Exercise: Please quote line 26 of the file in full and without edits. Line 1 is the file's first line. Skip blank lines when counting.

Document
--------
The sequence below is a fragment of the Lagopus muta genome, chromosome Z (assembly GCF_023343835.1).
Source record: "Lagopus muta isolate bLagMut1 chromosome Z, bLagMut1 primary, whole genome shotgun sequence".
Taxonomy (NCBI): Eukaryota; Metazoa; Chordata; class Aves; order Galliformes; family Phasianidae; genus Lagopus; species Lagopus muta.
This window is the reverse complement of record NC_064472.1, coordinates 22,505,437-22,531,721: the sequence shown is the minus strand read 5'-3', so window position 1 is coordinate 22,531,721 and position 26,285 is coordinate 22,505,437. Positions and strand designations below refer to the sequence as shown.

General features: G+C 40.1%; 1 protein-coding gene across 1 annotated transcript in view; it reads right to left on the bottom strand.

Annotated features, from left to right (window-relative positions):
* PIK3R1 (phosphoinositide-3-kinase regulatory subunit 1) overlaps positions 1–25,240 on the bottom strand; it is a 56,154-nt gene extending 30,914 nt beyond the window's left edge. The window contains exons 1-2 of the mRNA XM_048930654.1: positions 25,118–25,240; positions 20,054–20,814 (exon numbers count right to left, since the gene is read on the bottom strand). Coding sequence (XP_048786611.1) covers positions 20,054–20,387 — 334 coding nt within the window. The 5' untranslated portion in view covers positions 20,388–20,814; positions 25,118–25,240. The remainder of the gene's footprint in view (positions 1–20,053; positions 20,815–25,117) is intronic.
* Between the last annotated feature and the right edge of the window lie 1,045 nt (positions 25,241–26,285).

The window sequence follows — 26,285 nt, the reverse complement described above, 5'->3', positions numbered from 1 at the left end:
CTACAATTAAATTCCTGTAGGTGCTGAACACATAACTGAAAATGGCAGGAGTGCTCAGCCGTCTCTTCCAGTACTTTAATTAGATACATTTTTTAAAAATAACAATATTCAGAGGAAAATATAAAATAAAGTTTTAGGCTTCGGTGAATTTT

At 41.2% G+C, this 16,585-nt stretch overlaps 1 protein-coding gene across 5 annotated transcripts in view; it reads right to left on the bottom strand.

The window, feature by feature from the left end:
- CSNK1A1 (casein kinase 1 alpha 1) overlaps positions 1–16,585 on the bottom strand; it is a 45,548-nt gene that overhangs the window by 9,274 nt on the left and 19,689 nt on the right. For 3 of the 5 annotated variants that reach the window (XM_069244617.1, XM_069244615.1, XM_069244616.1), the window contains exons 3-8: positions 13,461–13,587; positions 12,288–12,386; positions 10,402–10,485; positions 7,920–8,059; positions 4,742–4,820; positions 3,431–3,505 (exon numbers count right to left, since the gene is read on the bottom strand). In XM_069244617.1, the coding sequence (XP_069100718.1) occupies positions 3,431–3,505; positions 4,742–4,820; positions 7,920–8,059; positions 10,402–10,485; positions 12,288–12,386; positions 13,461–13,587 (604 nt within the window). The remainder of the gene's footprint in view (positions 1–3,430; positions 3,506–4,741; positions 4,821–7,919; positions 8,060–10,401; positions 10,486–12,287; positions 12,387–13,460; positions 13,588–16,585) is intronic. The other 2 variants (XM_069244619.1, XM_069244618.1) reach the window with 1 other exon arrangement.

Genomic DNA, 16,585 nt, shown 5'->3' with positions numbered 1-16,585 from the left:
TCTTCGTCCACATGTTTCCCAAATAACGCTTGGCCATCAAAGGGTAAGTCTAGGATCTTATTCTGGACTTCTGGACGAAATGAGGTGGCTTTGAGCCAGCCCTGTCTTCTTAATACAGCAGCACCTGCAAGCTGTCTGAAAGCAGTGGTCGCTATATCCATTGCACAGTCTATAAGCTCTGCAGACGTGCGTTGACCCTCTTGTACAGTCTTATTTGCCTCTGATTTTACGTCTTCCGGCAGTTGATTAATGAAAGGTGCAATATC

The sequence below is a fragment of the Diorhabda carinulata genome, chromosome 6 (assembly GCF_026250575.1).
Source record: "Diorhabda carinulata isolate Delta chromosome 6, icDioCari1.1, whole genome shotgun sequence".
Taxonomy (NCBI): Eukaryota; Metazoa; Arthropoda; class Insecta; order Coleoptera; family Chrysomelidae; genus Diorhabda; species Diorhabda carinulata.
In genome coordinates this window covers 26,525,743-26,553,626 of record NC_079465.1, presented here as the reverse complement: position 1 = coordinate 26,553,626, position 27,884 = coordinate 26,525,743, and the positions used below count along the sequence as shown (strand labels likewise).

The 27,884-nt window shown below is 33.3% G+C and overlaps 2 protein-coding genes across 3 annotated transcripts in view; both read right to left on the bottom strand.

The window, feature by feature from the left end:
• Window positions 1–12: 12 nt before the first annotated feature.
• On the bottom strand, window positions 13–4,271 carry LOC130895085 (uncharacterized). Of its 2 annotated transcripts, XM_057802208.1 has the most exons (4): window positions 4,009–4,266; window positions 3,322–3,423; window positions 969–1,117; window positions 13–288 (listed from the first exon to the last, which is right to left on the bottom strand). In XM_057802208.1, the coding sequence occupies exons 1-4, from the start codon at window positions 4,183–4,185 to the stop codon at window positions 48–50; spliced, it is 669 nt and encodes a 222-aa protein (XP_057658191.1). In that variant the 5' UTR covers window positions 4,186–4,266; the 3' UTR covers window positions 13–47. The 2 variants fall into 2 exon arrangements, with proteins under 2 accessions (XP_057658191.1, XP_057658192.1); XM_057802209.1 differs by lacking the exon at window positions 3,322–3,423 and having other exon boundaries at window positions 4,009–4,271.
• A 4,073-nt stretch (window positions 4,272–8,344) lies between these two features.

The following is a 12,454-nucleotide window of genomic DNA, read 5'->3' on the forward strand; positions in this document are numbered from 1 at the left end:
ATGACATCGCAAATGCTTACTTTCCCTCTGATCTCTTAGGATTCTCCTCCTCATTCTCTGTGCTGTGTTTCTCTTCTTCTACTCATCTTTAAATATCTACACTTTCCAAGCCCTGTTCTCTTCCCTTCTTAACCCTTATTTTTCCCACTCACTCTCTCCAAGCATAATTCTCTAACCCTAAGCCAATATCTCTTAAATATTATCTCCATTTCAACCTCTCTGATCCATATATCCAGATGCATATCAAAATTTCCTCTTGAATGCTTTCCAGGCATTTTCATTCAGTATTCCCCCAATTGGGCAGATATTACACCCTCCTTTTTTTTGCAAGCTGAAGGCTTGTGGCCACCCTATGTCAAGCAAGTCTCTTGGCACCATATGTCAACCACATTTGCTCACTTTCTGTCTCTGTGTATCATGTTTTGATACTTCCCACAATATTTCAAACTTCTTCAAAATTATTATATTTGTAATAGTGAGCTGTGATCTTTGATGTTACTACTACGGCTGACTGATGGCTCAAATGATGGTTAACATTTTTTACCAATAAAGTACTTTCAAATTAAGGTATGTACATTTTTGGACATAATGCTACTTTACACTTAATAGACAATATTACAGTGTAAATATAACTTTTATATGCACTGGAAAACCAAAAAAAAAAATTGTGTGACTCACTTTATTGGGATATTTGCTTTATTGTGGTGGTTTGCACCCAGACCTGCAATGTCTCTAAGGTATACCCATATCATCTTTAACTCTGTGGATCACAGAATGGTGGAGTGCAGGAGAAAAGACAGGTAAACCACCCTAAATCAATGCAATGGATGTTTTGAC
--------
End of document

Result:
ATGACATCGCAAATGCTTACTTTCCCTCTGATCTCTTAGGATTCTCCTCCTCATTCTCTGTGCTGTGTTTCTCTTCTTCTACTCATCTTTAAATATCTACACTTTCCAAGCCCTGTTCTCTTCCCTTCTTAACCCTTATTTTTCCCACTCACTCTCTCCAAGCATAATTCTCTAACCCTAAGCCAATATCTCTTAAATATTATCTCCATTTCAACCTCTCTGATCCATATATCCAGATGCATATCAAAATTTCCTCTTGAATGCTTTCCAGGCATTTTCATTCAGTATTCCCCCAATTGGGCAGATATTACACCCTCCTTTTTTTTGCAAGCTGAAGGCTTGTGGCCACCCTATGTCAAGCAAGTCTCTTGGCACCATATGTCAACCACATTTGCTCACTTTCTGTCTCTGTGTATCATGTTTTGATACTTCCCACAATATTTCAAACTTCTTCAAAATTATTATATTTGTAATAGTGAGCTGTGATCTTTGATGTTACTACTACGGCTGACTGATGGCTCAAATGATGGTTAACATTTTTTACCAATAAAGTACTTTCAAATTAAGGTATGTACATTTTTGGACATAATGCTACTTTACACTTAATAGACAATATTACAGTGTAAATATAACTTTTATATGCACTGGAAAACCAAAAAAAAAAATTGTGTGACTCACTTTATTGGGATATTTGCTTTATTGTGGTGGTTTGCACCCAGACCTGCAATGTCTCTAAGGTATACCCATATCATCTTTAACTCTGTGGATCACAGAATGGTGGAGTGCAGGAGAAAAGACAGGTAAACCACCCTAAATCAATGCAATGGATGTTTTGAC